Good communication skills are a basic requirement. And we should not fall into the trap of thinking that good communication skills necessarily translate into influence. Communication is about getting your point of view across; influence is about getting others to be swayed by your opinion. The ability to influence is particularly important for those in-house lawyers who do not have executive power.
Evaluating the ability of candidates to exert influence is key to assessing their likely effectiveness. Matrix management frameworks, remote working, use of digital technology, increased staff turnover and other factors also make it more difficult to influence people than in the past. This further underlines the importance of this skill.
5. Growth potential
This is the ability and aspiration to grow, take on more responsibility and challenges, and contribute beyond the job description. Recruiting for growth potential is about recruiting for tomorrow and not just today, even if it is not clear what tomorrow might look like. It is important to have team members who can grow and progress, and not just those who may perform well, but do not have the hunger or potential to develop outside their role.
Recruiting individuals with growth potential also introduces healthy competition within the team. The impact of in-house lawyers having ‘worthy rivals’ should not be underestimated in helping to ratchet up overall team performance.
It is important to look for leadership qualities in recruits, particularly when recruiting more senior lawyers. Leaders are those who see possibility in bringing about change in their organisation, and who can enrol and inspire others to bring about that change. It is not enough for in-house lawyers to just be good managers and do their job well. It is leaders who plan for the future, create value and, ultimately, sit on the executive table.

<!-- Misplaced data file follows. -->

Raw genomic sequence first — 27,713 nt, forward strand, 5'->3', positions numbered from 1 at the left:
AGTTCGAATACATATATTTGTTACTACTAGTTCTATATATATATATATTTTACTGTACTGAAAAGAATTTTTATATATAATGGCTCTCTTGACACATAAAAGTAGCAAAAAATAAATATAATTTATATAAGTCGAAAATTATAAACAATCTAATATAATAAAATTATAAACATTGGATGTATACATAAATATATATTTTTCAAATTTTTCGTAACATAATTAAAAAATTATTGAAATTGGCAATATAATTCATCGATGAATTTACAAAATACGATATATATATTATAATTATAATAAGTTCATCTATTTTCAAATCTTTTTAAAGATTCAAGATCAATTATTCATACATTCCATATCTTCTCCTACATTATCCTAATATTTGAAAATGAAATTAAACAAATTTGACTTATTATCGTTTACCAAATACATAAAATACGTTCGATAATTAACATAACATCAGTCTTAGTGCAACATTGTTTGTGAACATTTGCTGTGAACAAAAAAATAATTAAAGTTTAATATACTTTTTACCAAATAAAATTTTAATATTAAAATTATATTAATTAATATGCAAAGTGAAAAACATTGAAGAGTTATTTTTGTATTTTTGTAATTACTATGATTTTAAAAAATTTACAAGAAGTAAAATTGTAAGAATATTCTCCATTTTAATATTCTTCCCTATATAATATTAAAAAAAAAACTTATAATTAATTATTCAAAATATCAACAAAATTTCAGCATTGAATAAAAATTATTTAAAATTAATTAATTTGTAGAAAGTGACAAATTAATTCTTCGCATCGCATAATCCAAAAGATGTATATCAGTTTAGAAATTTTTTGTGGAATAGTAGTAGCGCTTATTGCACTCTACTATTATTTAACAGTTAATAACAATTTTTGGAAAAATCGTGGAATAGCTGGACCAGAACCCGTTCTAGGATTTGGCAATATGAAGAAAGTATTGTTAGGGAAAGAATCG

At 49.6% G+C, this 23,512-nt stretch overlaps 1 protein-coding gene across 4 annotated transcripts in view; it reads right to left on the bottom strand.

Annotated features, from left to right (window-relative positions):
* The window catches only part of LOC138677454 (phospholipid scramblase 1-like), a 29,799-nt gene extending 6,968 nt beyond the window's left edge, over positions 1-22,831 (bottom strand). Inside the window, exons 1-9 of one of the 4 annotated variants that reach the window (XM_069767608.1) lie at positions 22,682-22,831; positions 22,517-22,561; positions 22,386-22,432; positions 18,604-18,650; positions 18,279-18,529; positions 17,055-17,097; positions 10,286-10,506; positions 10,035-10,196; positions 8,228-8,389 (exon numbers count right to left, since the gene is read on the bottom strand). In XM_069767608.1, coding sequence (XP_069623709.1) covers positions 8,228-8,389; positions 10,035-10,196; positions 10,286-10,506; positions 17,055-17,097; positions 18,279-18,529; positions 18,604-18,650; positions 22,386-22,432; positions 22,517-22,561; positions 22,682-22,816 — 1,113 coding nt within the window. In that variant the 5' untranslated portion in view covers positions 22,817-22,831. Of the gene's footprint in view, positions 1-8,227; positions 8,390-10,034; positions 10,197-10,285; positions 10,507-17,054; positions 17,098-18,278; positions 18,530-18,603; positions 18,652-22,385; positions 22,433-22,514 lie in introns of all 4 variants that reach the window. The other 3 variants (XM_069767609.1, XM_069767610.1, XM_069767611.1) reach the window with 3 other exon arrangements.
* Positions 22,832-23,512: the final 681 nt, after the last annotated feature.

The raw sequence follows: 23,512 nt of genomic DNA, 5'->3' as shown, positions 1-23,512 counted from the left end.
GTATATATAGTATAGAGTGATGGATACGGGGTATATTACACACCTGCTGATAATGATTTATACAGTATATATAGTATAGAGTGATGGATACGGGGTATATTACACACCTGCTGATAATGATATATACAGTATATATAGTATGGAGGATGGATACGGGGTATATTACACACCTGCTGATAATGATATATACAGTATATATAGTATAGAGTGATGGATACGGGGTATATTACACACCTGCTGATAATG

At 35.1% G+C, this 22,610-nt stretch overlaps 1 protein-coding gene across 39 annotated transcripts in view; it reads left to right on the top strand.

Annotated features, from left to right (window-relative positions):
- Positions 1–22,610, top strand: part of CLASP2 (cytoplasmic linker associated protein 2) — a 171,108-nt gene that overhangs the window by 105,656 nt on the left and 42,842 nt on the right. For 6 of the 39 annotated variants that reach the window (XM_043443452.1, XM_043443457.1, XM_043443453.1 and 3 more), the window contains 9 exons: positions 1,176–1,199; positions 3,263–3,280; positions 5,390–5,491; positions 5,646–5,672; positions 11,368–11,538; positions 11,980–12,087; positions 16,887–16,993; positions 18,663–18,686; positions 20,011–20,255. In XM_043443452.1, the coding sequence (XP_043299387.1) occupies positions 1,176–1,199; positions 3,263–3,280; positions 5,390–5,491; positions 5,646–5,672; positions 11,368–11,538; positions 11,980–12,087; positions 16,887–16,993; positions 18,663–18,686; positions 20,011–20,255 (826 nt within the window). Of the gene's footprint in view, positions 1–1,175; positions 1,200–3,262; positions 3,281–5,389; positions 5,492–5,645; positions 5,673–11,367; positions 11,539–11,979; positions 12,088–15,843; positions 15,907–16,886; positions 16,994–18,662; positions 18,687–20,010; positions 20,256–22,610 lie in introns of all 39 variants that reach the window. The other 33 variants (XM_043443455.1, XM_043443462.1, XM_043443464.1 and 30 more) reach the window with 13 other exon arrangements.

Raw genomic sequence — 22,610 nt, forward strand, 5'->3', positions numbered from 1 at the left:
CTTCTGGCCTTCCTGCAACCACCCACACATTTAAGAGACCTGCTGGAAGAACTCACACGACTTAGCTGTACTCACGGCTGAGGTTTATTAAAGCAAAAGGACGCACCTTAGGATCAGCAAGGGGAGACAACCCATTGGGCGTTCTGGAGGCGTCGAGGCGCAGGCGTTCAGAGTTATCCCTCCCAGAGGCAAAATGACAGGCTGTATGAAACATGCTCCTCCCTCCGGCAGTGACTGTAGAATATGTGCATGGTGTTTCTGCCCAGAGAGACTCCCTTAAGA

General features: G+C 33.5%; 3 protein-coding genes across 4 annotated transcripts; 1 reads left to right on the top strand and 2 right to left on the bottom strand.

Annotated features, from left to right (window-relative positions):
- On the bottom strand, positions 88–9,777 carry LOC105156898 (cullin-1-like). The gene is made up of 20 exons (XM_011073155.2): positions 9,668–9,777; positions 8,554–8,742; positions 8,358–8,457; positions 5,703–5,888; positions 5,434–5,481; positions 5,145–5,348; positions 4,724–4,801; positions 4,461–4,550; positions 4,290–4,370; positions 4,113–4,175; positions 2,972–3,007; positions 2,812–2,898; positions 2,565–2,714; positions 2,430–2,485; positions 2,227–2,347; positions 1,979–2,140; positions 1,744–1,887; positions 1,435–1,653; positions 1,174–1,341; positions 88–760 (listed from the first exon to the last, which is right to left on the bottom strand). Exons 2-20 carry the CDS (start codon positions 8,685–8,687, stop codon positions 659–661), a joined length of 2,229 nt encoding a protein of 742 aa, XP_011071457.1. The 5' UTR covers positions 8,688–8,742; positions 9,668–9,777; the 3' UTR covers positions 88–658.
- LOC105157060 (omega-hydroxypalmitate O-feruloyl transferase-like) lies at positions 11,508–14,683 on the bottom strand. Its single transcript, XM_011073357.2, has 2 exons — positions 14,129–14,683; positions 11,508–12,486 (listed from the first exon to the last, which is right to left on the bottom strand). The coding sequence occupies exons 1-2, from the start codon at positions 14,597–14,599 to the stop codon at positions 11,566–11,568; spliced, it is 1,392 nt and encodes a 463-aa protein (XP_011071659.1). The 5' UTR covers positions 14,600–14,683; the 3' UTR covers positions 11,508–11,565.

Leadership is a scarce resource, and provides an opportunity for lawyers to be seen as significant contributors to the success of an organisation, and not just as a support function.
7. Judgement and drive
It is important to understand an individual’s ability to exercise sound judgement and demonstrate drive. Hiring for good judgement is critical; many problems and issues arise because of poor judgement. We all make mistakes, but undoubtedly some people have better judgement than others. Common sense, strong critical reasoning skills, professionalism and a sound ethical compass should not be taken for granted.
It is difficult to assess someone’s ability to make sound judgements, but this does not mean it should be overlooked in recruitment. As for drive, you either have it, or you don’t. It is not something that can be learnt, although you can help give it direction. This is why it is so vital to assess someone’s drive when recruiting, in particular their drive to deliver outcomes, learn and grow and take responsibility for their own careers.
Not everything I have discussed will be relevant to every recruit to the same extent. And unless you use some sort of psychometric testing or assessment tool, it will not be easy to cover all of these areas thoroughly. However, simply asking interviewees to give examples of how they demonstrate these qualities / capabilities will tell you a lot about them.
The list is also not definitive; others might place stress on the importance of qualities I do not mention here, such as empathy. However, these capabilities have served me well throughout my career. The important thing is that successful talent management involves more than recruiting people with a particular skill set to do a particular job well. It involves recruiting individuals with the skills, qualities and capabilities that can add value and help the legal team meet the increasing demands and expectations of their organisation, both now and in the future.